The United States is the world leader in innovative drug development, supporting patients and health systems globally by advancing the creation of new cures and treatments. World class universities and academic institutions, strong and reliable intellectual property rights, and a robust entrepreneurial environment have contributed to the success of the US pharmaceutical and biotech industry.
Arguably, the main difference between the US and other developed markets such as the European Union and Japan is the system for pricing prescription drugs. In the US market-based system, drug companies negotiate with health insurers for formulary placement, which results in faster and more open access to medicine; in other developed countries the government often decides what will be available and delays or restricts access to new therapies through centralized pricing and approval processes.
However, one consequence of the US competitive market system for drug pricing is that drug prices are often higher than in other countries that impose some form of price control. This has contributed to a growing debate in the US on whether federal government intervention should be used to reduce drug prices, which has been furthered by executive orders issued by the Trump administration and more recently, by price control proposals by the Biden administration and Congress. Most recently, in early September 2021, US Health and Human Services (HHS) published its “Comprehensive Plan for Addressing High Drug Prices” in response to President Biden’s Executive Order on Promoting Competition in the American Economy. The Plan proposes three pillars through which drug pricing would be reformed: direct price negotiations between Medicare and drug manufacturers; increasing price competition by promoting generics and biosimilars via market changes; and advancing innovation and promoting new drug discovery by “bolstering government investment in research” and “aligning incentives” with drug manufacturers.
Previous to that report, in December 2019, the US House of Representatives passed the Elijah E. Cummings Lower Drug Costs Now Act (also known as H.R.3). As the name suggests, the Act is intended to lower the cost of prescription drugs and reduce drug spending for both private and public health insurers. Title I of H.R.3 calls for the Secretary of HHS to negotiate lower drug prices for several products, specifically targeting singlesource drugs that do not face generic competition and drugs that account for the greatest national or Medicare spending.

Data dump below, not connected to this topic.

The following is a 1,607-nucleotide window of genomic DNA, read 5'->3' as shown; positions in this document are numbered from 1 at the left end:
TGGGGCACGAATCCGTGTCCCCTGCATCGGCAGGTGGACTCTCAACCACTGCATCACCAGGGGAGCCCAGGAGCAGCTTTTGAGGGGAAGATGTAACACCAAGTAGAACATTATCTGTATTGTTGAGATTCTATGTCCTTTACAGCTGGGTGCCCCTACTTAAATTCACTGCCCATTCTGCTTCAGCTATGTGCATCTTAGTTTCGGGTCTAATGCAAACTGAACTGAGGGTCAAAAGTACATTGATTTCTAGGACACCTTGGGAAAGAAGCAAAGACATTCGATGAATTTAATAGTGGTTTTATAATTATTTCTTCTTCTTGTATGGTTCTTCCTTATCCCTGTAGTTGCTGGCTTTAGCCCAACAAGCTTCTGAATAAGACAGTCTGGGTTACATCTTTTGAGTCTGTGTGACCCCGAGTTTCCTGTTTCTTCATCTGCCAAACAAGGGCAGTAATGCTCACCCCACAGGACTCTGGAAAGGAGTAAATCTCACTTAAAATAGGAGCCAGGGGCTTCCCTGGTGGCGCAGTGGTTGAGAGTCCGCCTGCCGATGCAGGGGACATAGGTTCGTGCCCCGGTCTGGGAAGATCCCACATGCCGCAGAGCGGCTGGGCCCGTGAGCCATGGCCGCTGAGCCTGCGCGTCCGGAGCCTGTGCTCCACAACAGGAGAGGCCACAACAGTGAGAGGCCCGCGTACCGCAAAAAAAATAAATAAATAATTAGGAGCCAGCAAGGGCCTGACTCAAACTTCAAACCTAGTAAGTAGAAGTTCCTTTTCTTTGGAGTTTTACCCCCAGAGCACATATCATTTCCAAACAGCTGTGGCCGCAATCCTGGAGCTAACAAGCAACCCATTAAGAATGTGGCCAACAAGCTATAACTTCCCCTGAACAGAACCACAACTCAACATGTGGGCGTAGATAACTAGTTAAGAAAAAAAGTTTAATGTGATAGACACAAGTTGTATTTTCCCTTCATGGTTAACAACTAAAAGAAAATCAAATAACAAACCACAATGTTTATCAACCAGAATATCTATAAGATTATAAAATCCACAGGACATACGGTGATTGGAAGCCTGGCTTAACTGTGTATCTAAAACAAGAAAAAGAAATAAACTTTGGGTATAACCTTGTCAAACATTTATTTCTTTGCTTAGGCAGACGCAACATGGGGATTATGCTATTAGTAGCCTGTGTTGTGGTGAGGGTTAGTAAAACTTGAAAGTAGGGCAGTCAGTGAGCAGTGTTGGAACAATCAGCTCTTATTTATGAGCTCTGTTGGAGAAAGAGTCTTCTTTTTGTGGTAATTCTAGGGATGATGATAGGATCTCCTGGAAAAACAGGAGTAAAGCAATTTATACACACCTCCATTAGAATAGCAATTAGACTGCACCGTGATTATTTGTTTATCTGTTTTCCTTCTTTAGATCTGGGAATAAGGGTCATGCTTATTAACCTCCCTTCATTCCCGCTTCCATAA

Government price setting on a broad scale as considered in the legislation or administration proposals would represent a significant departure from today’s US biopharmaceutical market, where prices are typically negotiated between private payers and biopharmaceutical companies for most people with insurance, and price intervention by the federal government is limited to high need groups such as lower income and disabled populations insured through Medicaid, people receiving care Policy Lab through certain hospitals the government identifies as high need (340B), and to defined groups such as individuals insured via the Department of Veterans Affairs.
The Congressional Budget Office (CBO) has published its assessment of the effects of H.R.3 on the US pharmaceutical drug market. The CBO estimates that H.R.3 will cause an overall reduction in global sales of pharmaceuticals and that fewer new drug products will come to market over the coming decades as a result. Academics and private entities studying the CBO analysis have evaluated the underlying evidence and assumptions made by the CBO and conclude that the CBO underestimates the true impact of H.R.3 on future innovation. In particular, the CBO undervalues the importance of the U.S. market as the largest source of industry revenue; ignores how H.R.3 will disproportionately affect certain patient populations; underestimates the impact of reduced revenue on R&D; and ignores the complexity and mobility of the investor market. These arguments have been advanced by several experts, including economists Tomas J. Philipson and Troy Durie (University of Chicago), the Commonwealth Fund,vii and the USC-Brookings Schaeffer Initiative for Health Policy.
To better understand the potential effect of price-setting policies such as H.R.3 on pharmaceutical innovation, Charles River Associates (CRA) with the support of Incubate, convened a roundtable of diverse industry experts in July 2021. Participants in the discussion included economists, venture capitalists and representatives of the investor community, current and former pharmaceutical and biotech executives, a former CBO official, and a selection of the academic researchers who authored the studies used by the CBO in their analysis of the H.R.3 impact. The session was conducted according to the Chatham House Rule. Therefore, we summarize the overall discussion from the meeting below without attributing specific comments.
Specifically, participants discussed the assumptions and sources of evidence used in the CBO’s analyses and how H.R.3’s impact on innovation might disproportionately affect certain therapeutic areas and patient groups. Insights from this event suggest that the reduction in pharmaceutical innovation could have far-reaching effects not only on drugs coming to market but on public health, academic institutions, and the labor market.